“And He made from one man every nation of mankind to live on the face of the earth, having determined their appointed times and the boundaries of their lands and territories. This was so that they would seek God, if perhaps they might grasp for Him and find Him, though He is not far from each one of us.”
    ‭‭ACTS‬ ‭17:26-27‬ ‭AMP‬‬

    Liked by 1 person

  7. Eugenia
    November 28, 2016

    You addressed the topic quite well. Good post.

    Liked by 1 person

  8. joey
    November 27, 2016

    I dunno. I think there’s a definite advantage to living in a place where you school, shop, work, eat, and play with people of different everything. Person is another color or another religion and it doesn’t matter, because person. Some of us just grew up like that and don’t think anything of it, think a lot more about how other people make it a big deal.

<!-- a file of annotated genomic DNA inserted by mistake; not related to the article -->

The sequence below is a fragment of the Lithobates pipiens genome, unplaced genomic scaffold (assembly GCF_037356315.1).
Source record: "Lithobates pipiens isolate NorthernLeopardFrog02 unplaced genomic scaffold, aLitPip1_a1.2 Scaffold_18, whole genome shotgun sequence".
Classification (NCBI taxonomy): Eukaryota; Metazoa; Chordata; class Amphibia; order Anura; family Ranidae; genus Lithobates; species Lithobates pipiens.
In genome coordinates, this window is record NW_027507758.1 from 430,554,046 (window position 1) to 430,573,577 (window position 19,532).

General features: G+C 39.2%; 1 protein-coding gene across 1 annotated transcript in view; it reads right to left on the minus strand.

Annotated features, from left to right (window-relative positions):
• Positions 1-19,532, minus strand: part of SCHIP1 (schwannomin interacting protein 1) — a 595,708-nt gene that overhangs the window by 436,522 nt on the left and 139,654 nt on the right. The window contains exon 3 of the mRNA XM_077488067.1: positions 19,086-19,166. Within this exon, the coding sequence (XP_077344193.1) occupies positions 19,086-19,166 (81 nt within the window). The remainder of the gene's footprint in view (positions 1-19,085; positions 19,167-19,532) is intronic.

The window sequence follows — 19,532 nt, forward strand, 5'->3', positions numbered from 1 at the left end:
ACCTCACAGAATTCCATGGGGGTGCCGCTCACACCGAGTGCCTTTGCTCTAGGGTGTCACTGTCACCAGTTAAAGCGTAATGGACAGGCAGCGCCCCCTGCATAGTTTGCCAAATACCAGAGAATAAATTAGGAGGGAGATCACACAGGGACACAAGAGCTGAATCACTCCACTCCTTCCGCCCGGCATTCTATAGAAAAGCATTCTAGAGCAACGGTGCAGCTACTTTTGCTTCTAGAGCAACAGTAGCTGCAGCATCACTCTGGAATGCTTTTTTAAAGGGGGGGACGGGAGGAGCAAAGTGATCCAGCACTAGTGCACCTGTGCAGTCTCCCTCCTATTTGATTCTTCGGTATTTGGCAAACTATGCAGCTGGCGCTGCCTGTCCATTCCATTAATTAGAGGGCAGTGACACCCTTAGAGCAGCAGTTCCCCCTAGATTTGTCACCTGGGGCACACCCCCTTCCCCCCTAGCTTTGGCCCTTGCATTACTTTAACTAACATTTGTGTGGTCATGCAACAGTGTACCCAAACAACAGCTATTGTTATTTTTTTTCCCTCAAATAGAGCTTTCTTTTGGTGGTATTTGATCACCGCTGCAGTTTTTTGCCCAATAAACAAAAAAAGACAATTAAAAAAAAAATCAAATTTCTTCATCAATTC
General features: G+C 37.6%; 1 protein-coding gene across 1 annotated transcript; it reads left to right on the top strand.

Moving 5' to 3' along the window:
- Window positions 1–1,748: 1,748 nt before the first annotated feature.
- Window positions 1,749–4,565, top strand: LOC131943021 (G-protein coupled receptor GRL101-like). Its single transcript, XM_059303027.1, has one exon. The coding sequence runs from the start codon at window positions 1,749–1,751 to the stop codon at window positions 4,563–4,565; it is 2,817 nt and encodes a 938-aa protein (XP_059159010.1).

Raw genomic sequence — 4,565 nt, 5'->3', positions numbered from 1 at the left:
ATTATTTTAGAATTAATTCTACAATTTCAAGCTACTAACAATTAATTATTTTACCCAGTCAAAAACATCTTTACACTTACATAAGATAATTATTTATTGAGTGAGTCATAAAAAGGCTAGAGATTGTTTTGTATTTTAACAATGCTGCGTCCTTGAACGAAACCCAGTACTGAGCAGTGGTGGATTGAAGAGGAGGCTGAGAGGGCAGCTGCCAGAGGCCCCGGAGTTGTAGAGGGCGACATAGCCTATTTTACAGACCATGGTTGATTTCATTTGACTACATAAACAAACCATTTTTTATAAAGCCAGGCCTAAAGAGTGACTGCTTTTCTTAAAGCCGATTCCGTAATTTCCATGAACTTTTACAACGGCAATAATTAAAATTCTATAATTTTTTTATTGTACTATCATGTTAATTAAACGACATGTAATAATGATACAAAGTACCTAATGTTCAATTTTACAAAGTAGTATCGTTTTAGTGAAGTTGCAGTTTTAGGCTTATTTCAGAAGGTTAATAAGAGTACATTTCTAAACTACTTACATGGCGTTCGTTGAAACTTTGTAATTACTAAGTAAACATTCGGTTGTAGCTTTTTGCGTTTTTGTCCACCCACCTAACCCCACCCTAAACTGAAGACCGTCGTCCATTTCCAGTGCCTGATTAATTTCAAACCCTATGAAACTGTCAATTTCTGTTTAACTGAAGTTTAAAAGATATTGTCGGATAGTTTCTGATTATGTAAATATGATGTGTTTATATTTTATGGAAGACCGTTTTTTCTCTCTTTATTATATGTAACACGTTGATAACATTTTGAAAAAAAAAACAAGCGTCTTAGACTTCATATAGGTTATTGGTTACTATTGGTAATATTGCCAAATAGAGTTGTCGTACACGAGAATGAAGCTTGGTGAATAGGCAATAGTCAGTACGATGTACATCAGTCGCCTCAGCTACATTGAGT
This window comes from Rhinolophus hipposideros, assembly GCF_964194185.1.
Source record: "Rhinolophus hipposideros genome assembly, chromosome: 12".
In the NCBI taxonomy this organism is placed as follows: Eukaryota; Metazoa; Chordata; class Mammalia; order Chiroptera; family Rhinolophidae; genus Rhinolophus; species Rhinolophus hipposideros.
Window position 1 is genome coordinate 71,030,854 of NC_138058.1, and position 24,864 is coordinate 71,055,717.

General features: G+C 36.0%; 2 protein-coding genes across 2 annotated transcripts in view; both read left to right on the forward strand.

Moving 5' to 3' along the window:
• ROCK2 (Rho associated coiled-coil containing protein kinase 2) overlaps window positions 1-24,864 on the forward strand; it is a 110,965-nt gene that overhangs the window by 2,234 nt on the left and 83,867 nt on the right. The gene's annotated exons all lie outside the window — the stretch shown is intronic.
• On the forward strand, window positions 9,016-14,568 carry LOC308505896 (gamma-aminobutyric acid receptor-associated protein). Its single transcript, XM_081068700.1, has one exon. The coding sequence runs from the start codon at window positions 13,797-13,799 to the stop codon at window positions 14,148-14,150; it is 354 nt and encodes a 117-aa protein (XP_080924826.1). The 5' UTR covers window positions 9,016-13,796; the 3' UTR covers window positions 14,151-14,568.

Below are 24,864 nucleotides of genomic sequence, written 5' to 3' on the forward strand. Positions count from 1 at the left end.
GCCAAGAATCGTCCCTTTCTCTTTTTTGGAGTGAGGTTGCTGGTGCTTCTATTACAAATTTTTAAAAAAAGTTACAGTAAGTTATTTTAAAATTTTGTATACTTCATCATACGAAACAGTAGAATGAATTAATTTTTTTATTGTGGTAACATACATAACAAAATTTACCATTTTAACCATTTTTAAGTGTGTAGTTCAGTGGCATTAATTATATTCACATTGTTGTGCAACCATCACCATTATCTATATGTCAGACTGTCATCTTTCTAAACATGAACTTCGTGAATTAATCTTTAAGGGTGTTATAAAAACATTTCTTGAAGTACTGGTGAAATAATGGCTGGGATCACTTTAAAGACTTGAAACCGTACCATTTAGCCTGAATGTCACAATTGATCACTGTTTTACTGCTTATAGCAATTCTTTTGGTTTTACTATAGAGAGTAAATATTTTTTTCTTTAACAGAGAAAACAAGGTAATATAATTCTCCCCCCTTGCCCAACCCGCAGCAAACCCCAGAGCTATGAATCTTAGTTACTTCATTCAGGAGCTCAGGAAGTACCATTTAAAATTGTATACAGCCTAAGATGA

I often think it’s getting better only to get disappointed again.

    Liked by 1 person

    • thehonkinggoose
      November 27, 2016

      Naturally, we want it to be substantially better in our lifetime. Hopefully, our efforts will at least make it better for our children and grandchildren.

      Liked by 1 person

  9. Elyse
    November 27, 2016

    A lot can be done by mixing. It should begin in schools, and carry over.

    I’m incredibly lucky; I work in a small office of racially diverse people. We share more than we don’t, explain different traditions and customs, and have the most amazing pot luck feasts you can imagine!

    I also think encouraging travel would help significantly. As does moving. I read somewhere, and this article was mirrored up in the comments, that people who stayed where they grew up voted Trump overwhelmingly. I moved to a community like that — in CT! Everybody was friends with the folks they went to kindergarten with, and had no interest in “others” of any race or culture. It’s when we step out of the familiar that we grow and change.

    Liked by 6 people

    • thehonkinggoose
      November 27, 2016

      Agreed, traveling helps too. Baby steps.